Wednesday, July 23, 2008

Sudan conflict


The civil war in the Sudan is routinely characterized as a conflict between Muslims and Christians, Arabs and Africans, or North and South. Religion, ethnicity, and regional issues were the key factors which shaped the two sides in the early days of the conflict, but in the latest bout of fighting which has raged since 1983, the lines are drawn as much along economic lines as ethno- religious ones. Worsening ecological problems in the region, scarcity of resources, and the drought of the 1980s exacerbated the conflict, and has become one of the central issues preventing resolution of it.

Brief description

Sudan, the largest country in Africa, was one of the first countries on the continent to gain its independence from colonial rule in 1956, but has never developed a clear identity of its own. Clear divisions exist between the people of the North, primarily Muslims of Arab descent, and the South, mostly black Africans of Christian or traditional African religions, and it is this division which historically has formed the battle lines in the civil war that has raged off and on since the 1950's.
Many factors led to and continue to be important aspects of the conflict, including religious and cultural persecution, poor economic conditions, historical differences between North and South, and misguided social and economic programs. Ecological and environmental factors, however, have exacerbated the problems and, for the time being, make settlement of this war impossible.

Present Situation

This country has struggled under the weight of this war for fourteen years, with over a million people killed and 3.5 million refugees displaced. (15) This conflict has many causes and many consequences. Unfortunately, the consequences exacerbate the underlying causes and make settlement even more difficult. The flow of the displaced into the cities continues, though now this flow consists of refugees from the south rather than displaced farmers and nomads. The drought continues and in order to survive, Sudanese farmers continue their harsh treatment of the land and southward progression in search of arable land, a practice that can only make a bad situation much worse.

The north-south war formally ended in January 2005 with the signing of the Comprehensive Peace Agreement (CPA) which incorporated the former rebel group, the Sudanese People's Liberation Army/Movement (SPLA/M) into a Government of National Unity (GNU). However the implementation of the CPA has been hampered by the lack of good faith and the absence of political will on the part of the ruling National Congress Party (NCP) and the lack of capacity of the SPLM/A, aggravated by the July 2005 death of its late Chairman, Dr. John Garang, as well as the absence of consistent international pressure. Deliberate obstruction of the CPA implementation by the NCP, particularly the areas of Abyei, oil revenue sharing and the demarcation of the north-south border, are putting the hard-fought peace at risk.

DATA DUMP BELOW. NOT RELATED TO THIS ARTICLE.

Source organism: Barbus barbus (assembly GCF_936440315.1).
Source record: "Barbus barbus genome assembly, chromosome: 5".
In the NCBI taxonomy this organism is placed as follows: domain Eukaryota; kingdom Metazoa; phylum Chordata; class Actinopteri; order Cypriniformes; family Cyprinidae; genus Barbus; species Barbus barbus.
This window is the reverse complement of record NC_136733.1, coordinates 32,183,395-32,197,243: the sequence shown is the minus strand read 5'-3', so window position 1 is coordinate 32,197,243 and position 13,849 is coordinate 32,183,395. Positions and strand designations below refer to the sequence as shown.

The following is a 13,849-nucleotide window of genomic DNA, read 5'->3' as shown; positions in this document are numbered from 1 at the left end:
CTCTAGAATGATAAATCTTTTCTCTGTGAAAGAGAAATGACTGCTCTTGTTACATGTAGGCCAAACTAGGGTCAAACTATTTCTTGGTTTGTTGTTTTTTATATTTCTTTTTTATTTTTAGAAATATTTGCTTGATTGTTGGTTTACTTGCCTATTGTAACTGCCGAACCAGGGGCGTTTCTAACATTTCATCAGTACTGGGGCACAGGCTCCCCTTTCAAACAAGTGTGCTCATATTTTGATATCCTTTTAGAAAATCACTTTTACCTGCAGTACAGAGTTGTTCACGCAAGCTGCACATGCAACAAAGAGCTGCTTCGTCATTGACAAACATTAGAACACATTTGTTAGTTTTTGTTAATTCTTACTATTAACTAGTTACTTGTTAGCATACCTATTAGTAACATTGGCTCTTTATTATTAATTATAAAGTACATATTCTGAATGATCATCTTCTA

In mid-2003, the struggle for land and power in the western region of Darfur intensified, with government-supported Arab Janjaweed militia undertaking a policy of ethnic cleansing towards the civilian population of African tribes. The attacks by the government forces and allied militias led to the deaths of over 200,000 Darfurians and the displacement of over 2 million. Despite the deployment of the African Union Mission in Sudan (AMIS) in 2004, the security situation in Darfur continues to deteriorate as attacks on civilians continue – caused primarily by Khartoum’s unwillingness to rein in the militias it armed- but compounded by fighting between rebel factions and an escalating proxy war between Sudan and Chad, which has also begun to destabilize the Central African Republican (CAR). After seven rounds of peace talks, a peace agreement was signed by the government and one faction of the Sudanese Liberation Army/Movement (SLA/M) in May of 2006 but the weakness of the agreement and the lack of support for it on the ground in Darfur do not bode well for its ability to secure peace for the people of Darfur. In the second half of 2006 attacks on civilians and NGO workers increased dramatically and security dropped to its lowest level since the beginning of the conflict. Despite faltering international pressure, Khartoum continues to resist the presence of a UN peacekeeping force to support the beleaguered AU troops.
In eastern Sudan, a peace agreement (the Eastern Sudan Peace Agreement – ESPA) between the Government of Sudan and the Eastern Front rebel group was signed in Asmara in October 2006. However, as with the DPA there is lack of support for the agreement, which is seen by many as another attempt by the Government to silence its opponents by buying them off and making empty gestures. Crisis Group’s Nairobi-based team reports and recommends policy on the situation in Sudan.

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